Katelyn Drenga: This year will be different from the others where my family, cousins, aunts, uncles and grandparents all meet up at a restaurant or house to eat. I will not be able to see some of the family members I usually get to see. Although disappointing, this experience will help me be more grateful and blessed to have these people around. Not seeing them for one thanksgiving is better than risking it all for the older family members and having the possibility of someone getting sick. Thankfully my family is pretty good at cooking. Usually it is not just us for Thanksgiving so usually we don’t make a whole turkey meal. Even if we were not good at cooking, the meal is not really what matters. The true story of the holiday and the message it brings to us is what does. This year since Thanksgiving is not as big, it is helping me think about the story of thanksgiving and the significance of the holiday. The changes that are made to the holiday this year are only temporary but will help not just our family but others too. Having a small Thanksgiving itself during this time is actually showing gratitude and appreciation. Not being able to see people this year guarantees everyone will stay safe while enjoying the holiday a little differently.
Andrew Kotait: This year will be mostly the same, just me and my family having a nice dinner. My Mom always goes all out cooking and she really out does herself. And we as a family will all feel homesick for missing Lebanon this year again, where all our friends and family are. But this year due to the pandemic it has been the longest time that we have not gone and visited, so something that will be different this year is going to be how much more we will miss our home than usual. It does sting being away for the holidays, but we still do have each other and that’s the most important part.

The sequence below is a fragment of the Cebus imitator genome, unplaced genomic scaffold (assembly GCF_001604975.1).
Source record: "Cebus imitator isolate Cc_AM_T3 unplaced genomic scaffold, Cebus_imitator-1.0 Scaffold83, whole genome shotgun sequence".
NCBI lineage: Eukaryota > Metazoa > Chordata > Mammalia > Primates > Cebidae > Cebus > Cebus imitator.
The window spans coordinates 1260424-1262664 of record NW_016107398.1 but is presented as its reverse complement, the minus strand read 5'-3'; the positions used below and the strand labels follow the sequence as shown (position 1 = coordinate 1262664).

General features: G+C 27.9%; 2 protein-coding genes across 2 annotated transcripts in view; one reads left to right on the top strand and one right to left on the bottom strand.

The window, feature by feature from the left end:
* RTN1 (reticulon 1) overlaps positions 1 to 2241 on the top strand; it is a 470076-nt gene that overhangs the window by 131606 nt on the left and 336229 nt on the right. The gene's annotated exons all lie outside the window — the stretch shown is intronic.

Amritha Suresh: Before Thanksgiving last year, my family’s last cousins left in America, and ended up moving away. Which meant that now all of our cousins and relatives were back in India, and we were the only ones in the US. Typically we would spend Thanksgiving with those cousins, but since they moved, we didn’t really have any family to spend the holiday with. But this year, we are going to our family friend’s house, and although they aren’t related to us, it feels like they are. We’ve built a really good bond with this family, especially in the past year, and I’m really grateful for that.
Jason Alwang: This year Thanksgiving will be a little different because I won’t be able to really travel anywhere like like I usually do. I usually go to New York and have a big party with family, but this year we are not doing that. I always like to watch the football games with my cousin. However, just because it won’t be a typical Thanksgiving it doesn’t mean I won’t have anything to be thankful for. I’m still spending quality time with my mom and brother at home and can take the time to focus on why I’m thankful for them. Although things are different, I still have them with me and it is important for them to know how grateful that I am for them. Also, Thanksgiving is a time to reflect on my life and how many happy experiences I have felt because of what my family does to give me a happy life.